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has deteriorated and in this era of deregulation, it's deteriorating further. >> give people light and they will find their own way. relax, america will survive the talk shows. why do so many businesses rely on the us postal service? because when they ship with us, their business becomes our business. that's why we make more e-commerce deliveries to homes than anyone else in the country. here, there, everywhere. united states postal service priority: you it's a delicious,'s refreshing and easy to drink hard soda. but not too hard- you've got stuff to do tomorrow. henry's hard soda. live hard...-ish.
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this woman... this cancer patient... christine... living her life... loving her family. moments made possible in part by the breakthrough science of advanced genomic testing. after christine exhausted the standard treatment options for her disease, doctors working with the center for advanced individual medicine at cancer treatment centers of america suggested advanced genomic testing. the test results revealed a finding that led to the use of a targeted therapy that was not considered for christine before. now, they're helping fight her cancer on another, deeper level... the genetic level. this is precision cancer treatment, an approach to care that may help patients like christine enjoy the things that matter most in their lives while undergoing treatment.
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the evolution of cancer care is here. that's definitely something worth celebrating. learn more about precision cancer treatment at cancercenter.com. appointments are available now.
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>> up until this time nobody had done television like this. nobody. burt reynolds, the hottest actor in hollywood. >> it's nice to see you. >> a lot of what makes successful television programming is being in the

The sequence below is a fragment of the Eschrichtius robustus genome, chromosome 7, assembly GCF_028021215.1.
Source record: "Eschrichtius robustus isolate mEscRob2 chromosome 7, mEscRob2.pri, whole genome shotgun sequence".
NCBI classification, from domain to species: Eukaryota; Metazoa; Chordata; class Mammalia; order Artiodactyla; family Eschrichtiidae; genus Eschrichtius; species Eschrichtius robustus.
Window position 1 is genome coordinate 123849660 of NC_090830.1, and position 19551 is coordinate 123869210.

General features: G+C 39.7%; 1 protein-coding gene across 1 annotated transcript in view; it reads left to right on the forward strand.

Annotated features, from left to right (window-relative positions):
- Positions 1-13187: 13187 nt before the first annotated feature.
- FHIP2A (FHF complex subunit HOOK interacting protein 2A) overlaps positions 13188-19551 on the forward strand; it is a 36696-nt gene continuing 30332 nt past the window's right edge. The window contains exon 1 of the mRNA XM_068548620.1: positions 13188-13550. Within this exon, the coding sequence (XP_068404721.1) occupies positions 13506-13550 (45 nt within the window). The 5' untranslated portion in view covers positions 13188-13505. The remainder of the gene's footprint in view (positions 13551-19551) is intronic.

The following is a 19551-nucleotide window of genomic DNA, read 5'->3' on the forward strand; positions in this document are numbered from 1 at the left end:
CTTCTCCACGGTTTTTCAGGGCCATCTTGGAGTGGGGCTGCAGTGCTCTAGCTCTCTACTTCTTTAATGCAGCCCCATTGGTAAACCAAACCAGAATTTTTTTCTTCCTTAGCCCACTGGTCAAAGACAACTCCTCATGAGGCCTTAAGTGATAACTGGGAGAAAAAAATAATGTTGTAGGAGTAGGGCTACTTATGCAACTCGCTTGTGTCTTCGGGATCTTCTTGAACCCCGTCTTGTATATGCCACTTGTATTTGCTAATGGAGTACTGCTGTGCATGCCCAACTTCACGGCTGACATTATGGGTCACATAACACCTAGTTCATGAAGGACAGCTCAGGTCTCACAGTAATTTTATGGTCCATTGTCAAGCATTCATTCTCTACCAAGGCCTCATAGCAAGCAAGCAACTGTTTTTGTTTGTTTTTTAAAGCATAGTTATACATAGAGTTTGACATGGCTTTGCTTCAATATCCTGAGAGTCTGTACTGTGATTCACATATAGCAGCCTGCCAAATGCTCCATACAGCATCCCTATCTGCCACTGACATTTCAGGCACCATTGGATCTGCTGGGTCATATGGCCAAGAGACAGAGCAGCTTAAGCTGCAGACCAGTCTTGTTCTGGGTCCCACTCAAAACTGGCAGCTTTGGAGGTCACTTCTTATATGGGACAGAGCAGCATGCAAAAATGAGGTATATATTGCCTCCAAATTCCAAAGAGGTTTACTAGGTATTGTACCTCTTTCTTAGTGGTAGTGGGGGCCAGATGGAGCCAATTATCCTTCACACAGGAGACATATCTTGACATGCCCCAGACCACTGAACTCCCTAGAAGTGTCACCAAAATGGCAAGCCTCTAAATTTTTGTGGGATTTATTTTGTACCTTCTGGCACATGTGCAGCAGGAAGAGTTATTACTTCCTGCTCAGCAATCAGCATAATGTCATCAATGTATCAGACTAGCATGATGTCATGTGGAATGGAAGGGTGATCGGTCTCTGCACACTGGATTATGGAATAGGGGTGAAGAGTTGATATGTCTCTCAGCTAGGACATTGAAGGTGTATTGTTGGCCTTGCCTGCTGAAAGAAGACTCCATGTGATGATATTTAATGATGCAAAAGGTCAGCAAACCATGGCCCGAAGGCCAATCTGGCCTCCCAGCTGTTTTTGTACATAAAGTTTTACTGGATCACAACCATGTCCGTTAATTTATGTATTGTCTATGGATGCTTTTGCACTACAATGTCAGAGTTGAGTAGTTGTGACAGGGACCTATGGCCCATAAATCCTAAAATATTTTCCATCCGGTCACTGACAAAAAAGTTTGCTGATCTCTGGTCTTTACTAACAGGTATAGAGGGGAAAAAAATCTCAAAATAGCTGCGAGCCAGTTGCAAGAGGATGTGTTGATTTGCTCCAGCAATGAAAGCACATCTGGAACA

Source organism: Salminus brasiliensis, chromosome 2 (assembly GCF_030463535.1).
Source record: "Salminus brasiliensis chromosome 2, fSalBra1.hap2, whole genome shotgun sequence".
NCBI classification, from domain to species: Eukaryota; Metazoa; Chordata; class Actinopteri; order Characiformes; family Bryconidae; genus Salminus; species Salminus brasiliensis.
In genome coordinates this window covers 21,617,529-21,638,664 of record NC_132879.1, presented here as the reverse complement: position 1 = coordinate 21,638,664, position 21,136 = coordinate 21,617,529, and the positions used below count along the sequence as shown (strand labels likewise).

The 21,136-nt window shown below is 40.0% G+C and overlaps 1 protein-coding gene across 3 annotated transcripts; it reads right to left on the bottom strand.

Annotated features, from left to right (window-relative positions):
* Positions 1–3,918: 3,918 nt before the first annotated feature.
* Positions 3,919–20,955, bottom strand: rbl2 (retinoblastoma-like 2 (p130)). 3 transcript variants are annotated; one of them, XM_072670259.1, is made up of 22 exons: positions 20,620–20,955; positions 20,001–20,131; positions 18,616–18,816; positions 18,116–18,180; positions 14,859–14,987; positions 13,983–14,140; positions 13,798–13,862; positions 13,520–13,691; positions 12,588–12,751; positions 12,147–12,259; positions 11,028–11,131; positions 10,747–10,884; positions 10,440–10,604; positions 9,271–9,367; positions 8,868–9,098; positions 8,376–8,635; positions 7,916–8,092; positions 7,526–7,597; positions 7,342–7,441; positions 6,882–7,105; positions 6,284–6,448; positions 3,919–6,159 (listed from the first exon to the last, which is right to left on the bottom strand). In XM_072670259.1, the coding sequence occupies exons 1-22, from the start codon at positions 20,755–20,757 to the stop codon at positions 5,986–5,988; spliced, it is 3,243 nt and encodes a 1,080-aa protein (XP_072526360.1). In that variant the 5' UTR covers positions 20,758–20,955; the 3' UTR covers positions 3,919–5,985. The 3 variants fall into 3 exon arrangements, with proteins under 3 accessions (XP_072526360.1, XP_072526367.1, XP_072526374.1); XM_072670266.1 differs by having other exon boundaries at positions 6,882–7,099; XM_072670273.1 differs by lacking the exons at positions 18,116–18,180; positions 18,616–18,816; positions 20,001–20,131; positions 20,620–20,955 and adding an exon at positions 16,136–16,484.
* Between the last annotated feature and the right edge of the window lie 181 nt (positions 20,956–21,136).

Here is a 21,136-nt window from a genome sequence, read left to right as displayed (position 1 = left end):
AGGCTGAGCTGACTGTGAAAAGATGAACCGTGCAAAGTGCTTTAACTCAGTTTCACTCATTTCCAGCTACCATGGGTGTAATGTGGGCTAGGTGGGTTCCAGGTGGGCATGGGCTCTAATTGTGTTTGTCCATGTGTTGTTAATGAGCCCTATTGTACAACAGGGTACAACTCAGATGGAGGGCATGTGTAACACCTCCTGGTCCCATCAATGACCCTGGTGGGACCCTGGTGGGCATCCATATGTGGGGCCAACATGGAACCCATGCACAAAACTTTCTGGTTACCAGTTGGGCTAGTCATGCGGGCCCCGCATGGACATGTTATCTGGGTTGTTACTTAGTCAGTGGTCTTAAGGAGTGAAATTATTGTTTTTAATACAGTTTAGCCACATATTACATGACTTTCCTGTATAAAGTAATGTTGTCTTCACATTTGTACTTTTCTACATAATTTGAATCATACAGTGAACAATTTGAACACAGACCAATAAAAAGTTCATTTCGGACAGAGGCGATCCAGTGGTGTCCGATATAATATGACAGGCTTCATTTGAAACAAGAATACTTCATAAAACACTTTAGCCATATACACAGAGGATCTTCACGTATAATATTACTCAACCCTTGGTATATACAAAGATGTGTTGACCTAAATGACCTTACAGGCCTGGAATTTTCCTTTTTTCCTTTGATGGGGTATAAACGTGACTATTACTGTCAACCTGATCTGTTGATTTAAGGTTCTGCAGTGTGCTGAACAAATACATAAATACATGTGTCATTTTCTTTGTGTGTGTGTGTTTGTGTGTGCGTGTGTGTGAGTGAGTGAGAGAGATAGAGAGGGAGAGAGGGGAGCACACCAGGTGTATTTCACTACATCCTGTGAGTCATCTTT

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right place at the right time. it was the right time. >> entertainment journalism evolved. until that point the entertainment business had been something we didn't know that much about. >> we could go behind the scenes in our effort to really give an insider's look. >> the crafty j.r. was with his mother as he was present with a star on the hollywood walk of fame. >> it was very honorriffic. you would see actors speaking as actors. >> what are you like on camera? >> i'm like this. this is on camera. >> it was the beginning of a lot of money being made talking about entertainment. >> robert redford may be great
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on camera, but don't tell that to his neighborhoods. >> get ready for lifestyles of the rich and famous most dazzling hour of excitement. >> and you've got a vip ticket to the private party. >> your sunday newspaper is still delivered with the comics around the news and that was what i always thought life styles was. we were the comic around the news except we did it as seriouslys they did lose. >> finally in the driving seat of his own career he burned rubber in a new direction. >> it was a time where pushing the limits with wealth was very comfortable. >> one of the earlier stories that we present to you on life styles was about the amazing
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real estate wizard donald trump. if he didn't shock and surprise you back then, he's had plenty of time since. >> with all of this costing billions, not millions, do the figures ever frighten you? >> no. it's my lifestyle. i love it. >> does this bring with it political aspirations. >> no political aspiration. >> your show has gotten a lot of ridicule and there are people who say it's nothing more than trash. >> that doesn't upset me because i think it's the best trash on television. i'm not in the business of brain surgery. i'm in the business of fluff. >> that's the fantasy element at a time when the access is possible. we didn't mock it. we didn't say it was right, we